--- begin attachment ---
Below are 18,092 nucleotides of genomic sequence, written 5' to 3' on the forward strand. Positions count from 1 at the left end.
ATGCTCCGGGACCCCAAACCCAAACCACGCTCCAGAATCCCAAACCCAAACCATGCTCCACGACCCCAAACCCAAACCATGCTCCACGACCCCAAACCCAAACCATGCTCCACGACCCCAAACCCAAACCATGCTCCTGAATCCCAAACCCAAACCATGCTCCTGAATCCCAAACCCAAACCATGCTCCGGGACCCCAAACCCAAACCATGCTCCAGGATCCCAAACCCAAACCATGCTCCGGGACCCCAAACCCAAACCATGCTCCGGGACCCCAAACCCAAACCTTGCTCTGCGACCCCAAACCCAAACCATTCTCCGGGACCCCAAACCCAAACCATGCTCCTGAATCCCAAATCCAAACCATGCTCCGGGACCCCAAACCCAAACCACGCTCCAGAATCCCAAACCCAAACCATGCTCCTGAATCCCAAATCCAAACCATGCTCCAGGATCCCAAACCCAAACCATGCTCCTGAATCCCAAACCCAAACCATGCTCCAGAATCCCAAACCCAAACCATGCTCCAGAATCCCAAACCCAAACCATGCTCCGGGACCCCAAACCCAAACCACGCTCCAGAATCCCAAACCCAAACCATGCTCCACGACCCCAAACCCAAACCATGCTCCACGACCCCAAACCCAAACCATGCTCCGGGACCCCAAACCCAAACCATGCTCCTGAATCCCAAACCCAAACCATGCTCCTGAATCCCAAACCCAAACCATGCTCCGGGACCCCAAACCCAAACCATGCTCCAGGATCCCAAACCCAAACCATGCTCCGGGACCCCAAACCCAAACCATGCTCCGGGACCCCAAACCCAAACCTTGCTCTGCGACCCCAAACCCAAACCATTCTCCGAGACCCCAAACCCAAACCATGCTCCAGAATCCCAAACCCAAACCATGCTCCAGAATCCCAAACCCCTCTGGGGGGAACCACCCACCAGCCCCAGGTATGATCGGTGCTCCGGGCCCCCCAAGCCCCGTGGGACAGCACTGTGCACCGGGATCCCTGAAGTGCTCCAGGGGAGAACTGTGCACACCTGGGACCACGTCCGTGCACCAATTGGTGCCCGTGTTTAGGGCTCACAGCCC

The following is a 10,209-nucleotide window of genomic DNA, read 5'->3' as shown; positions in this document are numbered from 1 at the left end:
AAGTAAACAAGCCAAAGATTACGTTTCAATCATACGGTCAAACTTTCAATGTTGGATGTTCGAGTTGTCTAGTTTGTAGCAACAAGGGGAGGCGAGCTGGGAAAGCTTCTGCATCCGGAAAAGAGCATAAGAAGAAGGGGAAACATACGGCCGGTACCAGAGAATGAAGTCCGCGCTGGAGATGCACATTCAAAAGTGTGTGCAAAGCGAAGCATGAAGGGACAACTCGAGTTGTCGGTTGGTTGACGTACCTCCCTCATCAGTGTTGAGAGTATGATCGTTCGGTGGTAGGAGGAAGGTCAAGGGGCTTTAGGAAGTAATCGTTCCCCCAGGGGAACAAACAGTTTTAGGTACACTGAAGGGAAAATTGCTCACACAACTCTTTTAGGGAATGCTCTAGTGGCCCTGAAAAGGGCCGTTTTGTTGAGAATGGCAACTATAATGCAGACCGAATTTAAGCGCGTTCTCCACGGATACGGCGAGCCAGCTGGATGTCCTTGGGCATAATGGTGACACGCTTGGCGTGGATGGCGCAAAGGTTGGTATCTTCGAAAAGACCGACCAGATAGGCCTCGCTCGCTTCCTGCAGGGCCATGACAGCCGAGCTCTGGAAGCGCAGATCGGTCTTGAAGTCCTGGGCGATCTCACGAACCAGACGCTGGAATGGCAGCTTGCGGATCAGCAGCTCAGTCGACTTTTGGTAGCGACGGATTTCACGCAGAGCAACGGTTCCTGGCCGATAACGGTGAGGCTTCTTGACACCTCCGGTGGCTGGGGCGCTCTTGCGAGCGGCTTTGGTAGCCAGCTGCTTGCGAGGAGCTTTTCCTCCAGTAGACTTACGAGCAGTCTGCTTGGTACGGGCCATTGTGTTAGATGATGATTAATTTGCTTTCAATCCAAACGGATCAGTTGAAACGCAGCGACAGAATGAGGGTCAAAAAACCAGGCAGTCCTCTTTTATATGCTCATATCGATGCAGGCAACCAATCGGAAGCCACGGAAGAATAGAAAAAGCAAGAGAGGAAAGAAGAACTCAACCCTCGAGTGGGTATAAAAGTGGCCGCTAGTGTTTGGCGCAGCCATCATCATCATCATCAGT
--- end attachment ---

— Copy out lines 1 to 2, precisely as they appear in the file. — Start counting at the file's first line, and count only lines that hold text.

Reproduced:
Below are 18,092 nucleotides of genomic sequence, written 5' to 3' on the forward strand. Positions count from 1 at the left end.
ATGCTCCGGGACCCCAAACCCAAACCACGCTCCAGAATCCCAAACCCAAACCATGCTCCACGACCCCAAACCCAAACCATGCTCCACGACCCCAAACCCAAACCATGCTCCACGACCCCAAACCCAAACCATGCTCCTGAATCCCAAACCCAAACCATGCTCCTGAATCCCAAACCCAAACCATGCTCCGGGACCCCAAACCCAAACCATGCTCCAGGATCCCAAACCCAAACCATGCTCCGGGACCCCAAACCCAAACCATGCTCCGGGACCCCAAACCCAAACCTTGCTCTGCGACCCCAAACCCAAACCATTCTCCGGGACCCCAAACCCAAACCATGCTCCTGAATCCCAAATCCAAACCATGCTCCGGGACCCCAAACCCAAACCACGCTCCAGAATCCCAAACCCAAACCATGCTCCTGAATCCCAAATCCAAACCATGCTCCAGGATCCCAAACCCAAACCATGCTCCTGAATCCCAAACCCAAACCATGCTCCAGAATCCCAAACCCAAACCATGCTCCAGAATCCCAAACCCAAACCATGCTCCGGGACCCCAAACCCAAACCACGCTCCAGAATCCCAAACCCAAACCATGCTCCACGACCCCAAACCCAAACCATGCTCCACGACCCCAAACCCAAACCATGCTCCGGGACCCCAAACCCAAACCATGCTCCTGAATCCCAAACCCAAACCATGCTCCTGAATCCCAAACCCAAACCATGCTCCGGGACCCCAAACCCAAACCATGCTCCAGGATCCCAAACCCAAACCATGCTCCGGGACCCCAAACCCAAACCATGCTCCGGGACCCCAAACCCAAACCTTGCTCTGCGACCCCAAACCCAAACCATTCTCCGAGACCCCAAACCCAAACCATGCTCCAGAATCCCAAACCCAAACCATGCTCCAGAATCCCAAACCCCTCTGGGGGGAACCACCCACCAGCCCCAGGTATGATCGGTGCTCCGGGCCCCCCAAGCCCCGTGGGACAGCACTGTGCACCGGGATCCCTGAAGTGCTCCAGGGGAGAACTGTGCACACCTGGGACCACGTCCGTGCACCAATTGGTGCCCGTGTTTAGGGCTCACAGCCC